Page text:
Foucault’s theatres – Q&A with Tony Fisher and Kélina Gotman
1. How would you like someone who has read your book to sum it up in one sentence?
This is the best book ever written on Foucault’s relationship to theatre; it has completely changed the way I’ll teach Foucault and think about theatre, politics, power and knowledge.
2. What book in your field has inspired you the most?
Mark D. Jordan, Convulsive Bodies: Religion and Resistance in Foucault
3. Did your research take you to any unexpected places?
Yes, as research always does. We had a strong hunch about the productive possibilities of reading Foucault’s work again in the context / through the prism of theatre studies; we further discovered the theatricality of his work.
4. Which writing process do you use (computer, longhand, dictate, other)?
5. Why did you choose to publish with MUP?
Prior contact with one of the series editors.
6. What are you working on now?
Aesthetic philosophy; language; translation; philosophy and writing; history of ideas; theories of crisis; poetics; play; histories of work; Foucauldian critique; esoteric theatres
7. If you could go back and give yourself once piece of advice when starting out on project, what would it be?
None to note – enjoy the process, which we did. Find collaborators we enjoy working with.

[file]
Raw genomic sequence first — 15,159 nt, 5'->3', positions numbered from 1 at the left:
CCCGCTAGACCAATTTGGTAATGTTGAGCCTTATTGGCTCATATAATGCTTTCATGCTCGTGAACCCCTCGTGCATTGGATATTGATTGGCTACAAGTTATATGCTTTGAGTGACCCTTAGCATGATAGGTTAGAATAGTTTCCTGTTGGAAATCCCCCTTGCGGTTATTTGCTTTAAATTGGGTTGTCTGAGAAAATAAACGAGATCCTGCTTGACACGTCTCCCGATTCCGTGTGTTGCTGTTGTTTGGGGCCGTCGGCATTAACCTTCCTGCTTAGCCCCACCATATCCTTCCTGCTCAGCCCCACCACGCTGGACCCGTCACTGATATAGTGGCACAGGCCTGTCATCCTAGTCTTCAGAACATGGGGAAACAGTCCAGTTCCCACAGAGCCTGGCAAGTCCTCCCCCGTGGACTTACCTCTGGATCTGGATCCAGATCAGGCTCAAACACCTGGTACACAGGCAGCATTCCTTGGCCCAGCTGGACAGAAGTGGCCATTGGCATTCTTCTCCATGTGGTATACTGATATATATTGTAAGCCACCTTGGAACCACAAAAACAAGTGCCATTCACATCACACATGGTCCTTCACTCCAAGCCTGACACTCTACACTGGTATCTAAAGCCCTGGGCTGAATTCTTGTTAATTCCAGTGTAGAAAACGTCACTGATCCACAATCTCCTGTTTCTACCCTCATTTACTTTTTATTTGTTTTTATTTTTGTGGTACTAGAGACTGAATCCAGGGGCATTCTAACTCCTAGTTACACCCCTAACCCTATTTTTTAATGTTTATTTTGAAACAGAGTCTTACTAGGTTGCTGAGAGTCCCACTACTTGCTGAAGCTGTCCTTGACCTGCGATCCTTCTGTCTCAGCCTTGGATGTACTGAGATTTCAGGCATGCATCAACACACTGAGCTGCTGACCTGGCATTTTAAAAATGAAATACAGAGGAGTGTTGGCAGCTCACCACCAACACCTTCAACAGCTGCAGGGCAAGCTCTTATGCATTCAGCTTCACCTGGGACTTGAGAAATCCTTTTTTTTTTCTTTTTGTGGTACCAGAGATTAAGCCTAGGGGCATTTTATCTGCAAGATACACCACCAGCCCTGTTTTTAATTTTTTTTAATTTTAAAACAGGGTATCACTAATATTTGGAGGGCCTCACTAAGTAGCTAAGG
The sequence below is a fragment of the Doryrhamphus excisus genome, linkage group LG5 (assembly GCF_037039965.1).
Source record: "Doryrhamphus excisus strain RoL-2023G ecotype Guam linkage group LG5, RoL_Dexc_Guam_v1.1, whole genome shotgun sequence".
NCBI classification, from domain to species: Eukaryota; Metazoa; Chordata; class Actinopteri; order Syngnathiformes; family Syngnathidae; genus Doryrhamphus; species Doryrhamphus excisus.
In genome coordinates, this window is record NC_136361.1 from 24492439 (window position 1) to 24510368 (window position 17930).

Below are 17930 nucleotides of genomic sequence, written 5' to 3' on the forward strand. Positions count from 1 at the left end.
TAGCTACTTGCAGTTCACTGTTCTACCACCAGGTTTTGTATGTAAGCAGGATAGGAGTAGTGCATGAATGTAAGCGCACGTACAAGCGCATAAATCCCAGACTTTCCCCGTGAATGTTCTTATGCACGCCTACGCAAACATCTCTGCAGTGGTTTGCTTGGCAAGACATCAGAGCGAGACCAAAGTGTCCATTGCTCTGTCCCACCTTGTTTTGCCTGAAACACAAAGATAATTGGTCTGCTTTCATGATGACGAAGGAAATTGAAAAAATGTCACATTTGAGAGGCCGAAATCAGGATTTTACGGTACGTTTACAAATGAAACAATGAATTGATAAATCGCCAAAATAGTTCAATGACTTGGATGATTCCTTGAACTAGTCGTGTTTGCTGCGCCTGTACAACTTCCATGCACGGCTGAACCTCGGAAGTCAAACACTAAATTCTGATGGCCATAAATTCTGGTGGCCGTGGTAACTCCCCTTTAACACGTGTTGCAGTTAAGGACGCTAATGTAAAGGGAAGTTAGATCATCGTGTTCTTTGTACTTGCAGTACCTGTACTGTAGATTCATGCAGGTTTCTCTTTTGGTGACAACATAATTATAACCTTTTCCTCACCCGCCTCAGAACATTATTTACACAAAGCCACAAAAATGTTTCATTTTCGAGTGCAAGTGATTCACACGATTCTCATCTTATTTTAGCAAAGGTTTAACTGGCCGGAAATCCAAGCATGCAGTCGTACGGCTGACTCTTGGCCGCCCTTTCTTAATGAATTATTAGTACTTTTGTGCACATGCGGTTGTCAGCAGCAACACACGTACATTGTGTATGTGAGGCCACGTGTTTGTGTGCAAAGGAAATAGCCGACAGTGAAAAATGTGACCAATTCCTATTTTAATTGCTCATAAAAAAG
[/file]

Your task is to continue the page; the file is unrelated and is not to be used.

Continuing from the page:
8. If you could have been the author of any book, what would it be and why?
Michel Foucault, The History of Madness; Jorge Luis Borges, Labyrinths; Anna Lowenhaupt Tsing, The Mushroom at the End of the World: On the Possibility of Life in Capitalist Ruins. All three of these, in different ways, are remarkably rigorous, heterodox in their approach to the relationship between form and subject matter; dazzlingly original; and they transcend the space between fictional and theoretical.
9. What other genres do you enjoy reading?
Philosophy; literature (international); 1930s spy books; Stoic and Buddhist writings
10. Which authors (academic and not) would you invite to a dinner party?
Karen Barad; Anna Lowenhaupt Tsing; Stuart Hall; Edward Said; Fred Moten; Leonard Cohen; Susan Sontag; Patti Smith; Svetlana Alexievich; George Perec; Michel Foucault and Daniel Defert
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